The three are the $31 million LifeTime CU and the $53 million Allco, both of West Allis, and the $32 million First Security CU of Elm Grove. All three were among the 25 Illinois and Wisconsin CUs invested in Central States; the Wauwatosa, Wis., CUSO lost large sums on faulty subprime mortgage pools and ended up in a Milwaukee bankruptcy court and subsequently was liquidated this spring.
LifeTime, which lost $2 million in the first quarter on Central States write-downs, has already chosen $1.3 billion Landmark CU of New Berlin, Wis., as its merger partner. The merger is expected to be effective June 30.
The NCUA said it has asked both Allco and First Security to "consider the possibilities" of merger.
Both CUs have suffered loan losses in the first quarter, and maintained low net worth ratios in 2008.
NCUA policy forbids comment on the merger process, but the agency said that Allco and First Security "are undercapitalized per their 5300 reports and are subject to net worth restoration plan requirements."
LifeTime President/CEO William Kuter acknowledged the financial distress of his CU tied to the downfall of CSMC and suggested more CUs in metro Milwaukee with investments in the CUSO have also suffered losses. He said all of them were surprised last fall by the unfortunate events at the CUSO.
On LifeTimes' Web site (www.LifeTimecu.org), Kuter noted the "declining financial condition" of the CU in recent months, stressing, however, that its losses are not related to everyday operations. LifeTime could have put together a net worth plan with regulators but opted instead to merge with another credit union, he said.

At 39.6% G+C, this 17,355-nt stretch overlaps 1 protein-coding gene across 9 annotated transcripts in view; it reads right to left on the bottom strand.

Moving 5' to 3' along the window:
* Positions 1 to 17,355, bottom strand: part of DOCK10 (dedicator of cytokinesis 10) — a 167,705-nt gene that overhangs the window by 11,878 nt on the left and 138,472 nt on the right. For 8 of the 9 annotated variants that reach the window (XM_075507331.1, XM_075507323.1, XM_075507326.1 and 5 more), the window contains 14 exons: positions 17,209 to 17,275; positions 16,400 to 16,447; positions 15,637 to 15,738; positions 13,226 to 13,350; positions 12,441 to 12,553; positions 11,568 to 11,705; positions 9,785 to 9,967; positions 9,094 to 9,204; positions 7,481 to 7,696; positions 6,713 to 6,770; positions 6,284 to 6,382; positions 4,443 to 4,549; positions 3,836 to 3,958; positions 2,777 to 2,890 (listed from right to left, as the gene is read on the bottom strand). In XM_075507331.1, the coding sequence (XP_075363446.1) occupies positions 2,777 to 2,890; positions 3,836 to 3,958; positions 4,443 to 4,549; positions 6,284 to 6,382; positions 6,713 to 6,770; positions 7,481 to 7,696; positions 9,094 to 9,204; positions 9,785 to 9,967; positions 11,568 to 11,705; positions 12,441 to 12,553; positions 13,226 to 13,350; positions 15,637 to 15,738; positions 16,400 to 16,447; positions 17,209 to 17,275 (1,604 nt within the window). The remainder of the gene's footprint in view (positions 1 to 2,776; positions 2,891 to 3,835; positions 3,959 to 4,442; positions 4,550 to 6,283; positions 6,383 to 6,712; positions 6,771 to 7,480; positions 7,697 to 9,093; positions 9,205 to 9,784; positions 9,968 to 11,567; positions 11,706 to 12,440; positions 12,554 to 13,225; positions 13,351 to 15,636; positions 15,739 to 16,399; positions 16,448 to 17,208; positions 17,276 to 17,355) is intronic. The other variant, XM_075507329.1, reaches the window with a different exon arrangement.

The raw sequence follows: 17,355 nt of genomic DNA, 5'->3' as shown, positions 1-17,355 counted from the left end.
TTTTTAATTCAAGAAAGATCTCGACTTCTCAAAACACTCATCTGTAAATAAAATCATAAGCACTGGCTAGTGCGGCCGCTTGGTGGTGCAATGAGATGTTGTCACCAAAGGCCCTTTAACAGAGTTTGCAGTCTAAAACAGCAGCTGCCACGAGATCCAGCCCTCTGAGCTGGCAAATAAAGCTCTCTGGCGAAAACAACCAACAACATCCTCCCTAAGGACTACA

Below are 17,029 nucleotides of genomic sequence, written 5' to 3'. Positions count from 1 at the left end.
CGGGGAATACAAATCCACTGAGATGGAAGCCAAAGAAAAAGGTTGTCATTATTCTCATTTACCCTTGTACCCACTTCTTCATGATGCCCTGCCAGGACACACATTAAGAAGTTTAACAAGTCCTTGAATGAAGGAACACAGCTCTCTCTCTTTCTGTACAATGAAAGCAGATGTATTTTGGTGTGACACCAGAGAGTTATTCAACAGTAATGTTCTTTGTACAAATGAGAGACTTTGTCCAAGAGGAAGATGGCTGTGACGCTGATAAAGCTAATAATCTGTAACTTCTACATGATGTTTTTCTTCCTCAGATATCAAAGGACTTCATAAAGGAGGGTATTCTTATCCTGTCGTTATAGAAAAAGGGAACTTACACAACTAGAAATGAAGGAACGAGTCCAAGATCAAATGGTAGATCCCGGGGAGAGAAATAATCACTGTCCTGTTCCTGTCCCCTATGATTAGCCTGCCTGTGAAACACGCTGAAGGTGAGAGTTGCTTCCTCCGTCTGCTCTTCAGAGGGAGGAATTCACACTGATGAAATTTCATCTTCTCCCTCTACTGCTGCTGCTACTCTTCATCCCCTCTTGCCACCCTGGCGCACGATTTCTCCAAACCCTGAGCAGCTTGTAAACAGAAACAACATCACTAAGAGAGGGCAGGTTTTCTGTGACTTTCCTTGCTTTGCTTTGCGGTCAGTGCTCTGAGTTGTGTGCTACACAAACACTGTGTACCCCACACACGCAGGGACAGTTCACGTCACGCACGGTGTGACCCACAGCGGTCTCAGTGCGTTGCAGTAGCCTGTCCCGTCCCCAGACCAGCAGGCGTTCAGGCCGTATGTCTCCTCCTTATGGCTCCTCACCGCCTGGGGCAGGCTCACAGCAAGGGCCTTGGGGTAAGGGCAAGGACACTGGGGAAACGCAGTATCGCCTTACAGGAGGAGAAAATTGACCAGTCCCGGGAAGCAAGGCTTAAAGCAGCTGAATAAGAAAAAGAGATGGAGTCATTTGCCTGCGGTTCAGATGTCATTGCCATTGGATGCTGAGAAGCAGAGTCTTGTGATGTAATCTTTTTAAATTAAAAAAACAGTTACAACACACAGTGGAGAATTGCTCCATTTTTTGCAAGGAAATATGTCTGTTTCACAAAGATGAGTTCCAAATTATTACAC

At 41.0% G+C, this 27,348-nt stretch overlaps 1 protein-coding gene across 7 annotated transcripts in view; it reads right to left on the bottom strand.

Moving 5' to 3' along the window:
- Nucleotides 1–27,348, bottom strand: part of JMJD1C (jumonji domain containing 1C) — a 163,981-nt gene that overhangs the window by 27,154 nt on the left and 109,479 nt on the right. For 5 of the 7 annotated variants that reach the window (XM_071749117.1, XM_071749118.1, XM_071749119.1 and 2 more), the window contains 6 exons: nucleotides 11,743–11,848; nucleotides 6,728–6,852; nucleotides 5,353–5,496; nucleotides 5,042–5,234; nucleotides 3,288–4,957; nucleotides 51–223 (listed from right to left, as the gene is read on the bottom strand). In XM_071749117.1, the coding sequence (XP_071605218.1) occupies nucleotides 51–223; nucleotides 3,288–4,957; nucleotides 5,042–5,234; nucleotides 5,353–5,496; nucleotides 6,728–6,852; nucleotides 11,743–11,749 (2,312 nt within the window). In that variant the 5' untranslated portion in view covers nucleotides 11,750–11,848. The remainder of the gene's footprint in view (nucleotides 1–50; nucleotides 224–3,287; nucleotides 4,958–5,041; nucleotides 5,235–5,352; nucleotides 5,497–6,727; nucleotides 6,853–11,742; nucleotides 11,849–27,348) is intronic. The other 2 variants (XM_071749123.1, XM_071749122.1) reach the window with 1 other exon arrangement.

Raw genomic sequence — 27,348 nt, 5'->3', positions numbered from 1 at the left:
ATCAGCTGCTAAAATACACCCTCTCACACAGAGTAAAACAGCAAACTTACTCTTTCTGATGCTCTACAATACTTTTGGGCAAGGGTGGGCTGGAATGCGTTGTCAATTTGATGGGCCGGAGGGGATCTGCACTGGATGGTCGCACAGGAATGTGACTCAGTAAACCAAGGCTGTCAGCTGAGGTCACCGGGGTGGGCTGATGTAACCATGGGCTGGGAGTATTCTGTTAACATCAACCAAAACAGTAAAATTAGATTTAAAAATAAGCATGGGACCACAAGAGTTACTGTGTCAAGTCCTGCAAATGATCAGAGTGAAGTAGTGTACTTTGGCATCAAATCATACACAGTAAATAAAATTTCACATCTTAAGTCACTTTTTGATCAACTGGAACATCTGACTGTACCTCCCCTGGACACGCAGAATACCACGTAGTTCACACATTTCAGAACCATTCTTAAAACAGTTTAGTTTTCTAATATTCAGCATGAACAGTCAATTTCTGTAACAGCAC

"Faced with unexpected losses, LCU's board and management team faced two options: craft a net worth restoration plan with regulators or merge with another credit union," wrote Kuter.
"Since March, we've wrestled with which option is in members' best interests over the long term," he continued. "Pursuing a restoration plan would've resulted in lower returns on savings and deposits, higher loan rates and higher fees to members over the next five to seven years."
Ultimately, he concluded, "this was not acceptable."
Allco and First Security were also weakened by their Central States write-downs. Allco, which had a first-quarter loss of $146,000 and a net worth ratio of 2.7%, while First Security had a net worth ratio of 0.29%. First Security had a net loss of $2.3 million in the first quarter.
The $190 million Prime Financial CU of Cudahy has suffered a worse fate, having lost $8 million in 2008; it was seized by NCUA and state regulators in February and remains in conservatorship.
Also suffering a $2.3 million loss last year was the $280 million Guardian CU of West Milwaukee, which recently figured in a legal dispute over a breach of contract claim involving Richard Koenig, the former chairman of CSMC.
Asked for comment on the CSMC fallout, Brett Thompson, president/CEO of the Wisconsin Credit Union League, which was also a CSMC investor, said the problems of some small Milwaukee CUs hit harder by the Central States situation is atypical compared to the rest of the industry. Wisconsin CUs "performed very well last year," among the best in the U.S, he said.